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The End of Desire

Bialosky, Jill

ISBN 10: 0679454551 / ISBN 13: 9780679454557
Published by New York: Alfred A. Knopf, 1997
Used Condition: Fine Hardcover
From a cool of books (Mastic, NY, U.S.A.)

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About this Item

Author's first book. Dark grey boards over black, quarter cloth with gilt spine titles. Red topstain. Inscribed on title page. FINE. In a complete DJ that shows a hint of tanning to top of front flap, else FINE in a mylar sleeve. The poet's much-praised first book. Bookseller Inventory # 22093

Bibliographic Details

Title: The End of Desire

Publisher: New York: Alfred A. Knopf

Publication Date: 1997

Binding: Hardcover

Book Condition:Fine

Dust Jacket Condition: Fine

Signed: Inscribed by Author(s)

Edition: 1st Edition

About this title


Jill Bialosky's first collection of poems is an exceptional one--moving, very accomplished, marked by an unflinching realism and a sharply observant eye combined with great technical skill. Childhood and adolescence shattered by a father's death and the struggles of a mother to raise her daughters are among its concerns. The poems have a dignity and magic that are quite distinctive.
From the Trade Paperback edition.


In The End of Desire, autobiography coalesces into art. In her first collection, Jill Bialosky is intent on the before and after as she, her mother, and her sisters struggle with the death of her father. The opening sequence, "The House," is a delicate narrative of secrets and loss. In one poem, the two younger girls take turns burying each other under leaves in a game called father. Meanwhile, their mother resorts at first to men, later to alcohol and isolation. As her children are in the yard, building "fathers out of snow," she is abandoned indoors, increasingly unreal.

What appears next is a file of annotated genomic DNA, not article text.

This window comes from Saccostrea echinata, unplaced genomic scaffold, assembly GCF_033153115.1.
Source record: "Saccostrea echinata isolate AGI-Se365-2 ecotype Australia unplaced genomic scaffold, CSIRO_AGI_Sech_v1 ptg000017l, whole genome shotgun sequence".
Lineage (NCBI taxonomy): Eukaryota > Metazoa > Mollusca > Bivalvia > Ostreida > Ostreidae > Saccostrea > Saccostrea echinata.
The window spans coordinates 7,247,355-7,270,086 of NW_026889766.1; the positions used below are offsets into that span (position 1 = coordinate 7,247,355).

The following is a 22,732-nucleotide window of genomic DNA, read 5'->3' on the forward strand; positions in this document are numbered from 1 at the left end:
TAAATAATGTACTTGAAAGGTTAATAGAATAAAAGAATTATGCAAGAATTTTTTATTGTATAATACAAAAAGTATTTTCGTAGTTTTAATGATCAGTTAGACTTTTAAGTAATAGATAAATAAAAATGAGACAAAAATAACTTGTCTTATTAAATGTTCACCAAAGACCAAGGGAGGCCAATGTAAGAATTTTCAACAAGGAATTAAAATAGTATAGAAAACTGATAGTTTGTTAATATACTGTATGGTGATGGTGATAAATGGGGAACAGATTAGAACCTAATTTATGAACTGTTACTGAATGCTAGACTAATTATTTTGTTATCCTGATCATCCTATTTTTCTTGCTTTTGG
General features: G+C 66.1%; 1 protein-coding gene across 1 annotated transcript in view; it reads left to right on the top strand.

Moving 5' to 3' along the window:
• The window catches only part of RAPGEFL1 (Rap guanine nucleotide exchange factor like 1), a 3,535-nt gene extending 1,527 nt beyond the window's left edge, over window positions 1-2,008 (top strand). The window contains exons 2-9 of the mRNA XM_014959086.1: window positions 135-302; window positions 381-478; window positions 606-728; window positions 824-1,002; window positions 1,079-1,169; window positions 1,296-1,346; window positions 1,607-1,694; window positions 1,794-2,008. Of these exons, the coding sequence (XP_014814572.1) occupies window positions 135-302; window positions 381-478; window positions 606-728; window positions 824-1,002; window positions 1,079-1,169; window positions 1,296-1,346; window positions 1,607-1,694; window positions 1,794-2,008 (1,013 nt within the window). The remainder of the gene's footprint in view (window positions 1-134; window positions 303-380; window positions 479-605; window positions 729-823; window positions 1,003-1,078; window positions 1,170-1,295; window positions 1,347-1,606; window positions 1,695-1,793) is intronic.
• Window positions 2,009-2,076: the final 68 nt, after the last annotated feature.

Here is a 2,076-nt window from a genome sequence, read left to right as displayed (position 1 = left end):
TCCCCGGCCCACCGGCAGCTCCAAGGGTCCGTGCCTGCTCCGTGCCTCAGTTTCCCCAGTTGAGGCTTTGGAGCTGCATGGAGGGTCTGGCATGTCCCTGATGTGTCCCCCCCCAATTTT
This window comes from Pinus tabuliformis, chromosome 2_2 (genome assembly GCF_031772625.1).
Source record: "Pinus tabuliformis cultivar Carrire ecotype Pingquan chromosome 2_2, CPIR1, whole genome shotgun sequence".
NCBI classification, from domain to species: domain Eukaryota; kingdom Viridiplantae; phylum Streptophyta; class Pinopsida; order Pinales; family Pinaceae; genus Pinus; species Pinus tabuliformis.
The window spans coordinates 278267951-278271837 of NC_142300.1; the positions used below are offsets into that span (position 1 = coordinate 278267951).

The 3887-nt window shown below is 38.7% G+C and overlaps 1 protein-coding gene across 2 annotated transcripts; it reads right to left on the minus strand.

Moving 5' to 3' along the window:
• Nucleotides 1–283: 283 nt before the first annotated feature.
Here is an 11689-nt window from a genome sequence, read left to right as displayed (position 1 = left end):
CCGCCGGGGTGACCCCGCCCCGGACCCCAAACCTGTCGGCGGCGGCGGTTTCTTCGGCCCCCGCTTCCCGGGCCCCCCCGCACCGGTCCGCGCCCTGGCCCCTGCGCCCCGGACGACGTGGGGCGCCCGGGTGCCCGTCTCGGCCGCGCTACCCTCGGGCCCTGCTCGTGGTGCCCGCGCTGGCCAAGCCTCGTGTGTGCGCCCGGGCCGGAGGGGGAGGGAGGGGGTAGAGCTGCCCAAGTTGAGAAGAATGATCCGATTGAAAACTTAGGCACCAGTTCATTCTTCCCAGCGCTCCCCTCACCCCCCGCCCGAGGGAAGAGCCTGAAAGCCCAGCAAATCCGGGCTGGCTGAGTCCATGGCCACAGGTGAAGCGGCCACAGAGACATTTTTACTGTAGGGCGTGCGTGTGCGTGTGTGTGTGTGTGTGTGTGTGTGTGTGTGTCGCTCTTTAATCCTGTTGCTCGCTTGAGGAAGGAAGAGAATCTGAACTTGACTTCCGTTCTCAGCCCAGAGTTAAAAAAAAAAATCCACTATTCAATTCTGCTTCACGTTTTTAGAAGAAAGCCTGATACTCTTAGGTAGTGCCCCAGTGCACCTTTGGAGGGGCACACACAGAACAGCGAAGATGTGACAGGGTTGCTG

We left her alone for hours,
our skin raw,
holding white like warmth in our hands.
She was almost invisible
in the icy air.
As this woman retreats into sleep and drink, the narrator tries to console the youngest sister with stories: "secret gardens we believed were real, red barns, / horses that could make you cry, magic painted roads." Only occasionally does Bialosky falter, proffering the overt explanation rather than the objective correlative. In "Premonition," for instance, her mother doesn't hear her sister cry because "she was hard into her sleep / where alcohol formed / its impenetrable cloud." But many of her confessional lyrics are more subtle, particularly when the action extends beyond the confines of house and garden and the girls go past their "protective net / of stars and constellations" (even though romance never seems the haven the eldest had promised). The End of Desire is an often discomfiting record of the growth of the poet's mind, one in which grief never releases its grasp. --Siobhan Carson

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